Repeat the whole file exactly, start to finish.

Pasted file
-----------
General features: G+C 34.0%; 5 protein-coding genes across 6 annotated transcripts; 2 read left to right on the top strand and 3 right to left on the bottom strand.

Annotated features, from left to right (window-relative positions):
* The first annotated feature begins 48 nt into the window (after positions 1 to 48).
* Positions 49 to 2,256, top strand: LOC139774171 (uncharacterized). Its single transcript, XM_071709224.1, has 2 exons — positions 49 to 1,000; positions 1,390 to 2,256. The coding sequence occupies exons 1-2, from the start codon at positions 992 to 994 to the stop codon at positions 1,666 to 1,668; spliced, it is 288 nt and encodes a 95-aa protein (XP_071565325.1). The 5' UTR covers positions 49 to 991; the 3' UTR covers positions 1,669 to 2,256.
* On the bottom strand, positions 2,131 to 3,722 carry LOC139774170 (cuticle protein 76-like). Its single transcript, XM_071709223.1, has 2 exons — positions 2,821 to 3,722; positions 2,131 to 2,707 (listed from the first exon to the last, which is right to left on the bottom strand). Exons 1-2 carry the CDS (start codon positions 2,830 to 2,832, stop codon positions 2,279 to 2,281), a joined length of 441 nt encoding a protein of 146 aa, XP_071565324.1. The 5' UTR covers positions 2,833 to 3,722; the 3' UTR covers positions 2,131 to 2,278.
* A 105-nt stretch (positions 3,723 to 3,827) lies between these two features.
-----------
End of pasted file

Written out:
General features: G+C 34.0%; 5 protein-coding genes across 6 annotated transcripts; 2 read left to right on the top strand and 3 right to left on the bottom strand.

Annotated features, from left to right (window-relative positions):
* The first annotated feature begins 48 nt into the window (after positions 1 to 48).
* Positions 49 to 2,256, top strand: LOC139774171 (uncharacterized). Its single transcript, XM_071709224.1, has 2 exons — positions 49 to 1,000; positions 1,390 to 2,256. The coding sequence occupies exons 1-2, from the start codon at positions 992 to 994 to the stop codon at positions 1,666 to 1,668; spliced, it is 288 nt and encodes a 95-aa protein (XP_071565325.1). The 5' UTR covers positions 49 to 991; the 3' UTR covers positions 1,669 to 2,256.
* On the bottom strand, positions 2,131 to 3,722 carry LOC139774170 (cuticle protein 76-like). Its single transcript, XM_071709223.1, has 2 exons — positions 2,821 to 3,722; positions 2,131 to 2,707 (listed from the first exon to the last, which is right to left on the bottom strand). Exons 1-2 carry the CDS (start codon positions 2,830 to 2,832, stop codon positions 2,279 to 2,281), a joined length of 441 nt encoding a protein of 146 aa, XP_071565324.1. The 5' UTR covers positions 2,833 to 3,722; the 3' UTR covers positions 2,131 to 2,278.
* A 105-nt stretch (positions 3,723 to 3,827) lies between these two features.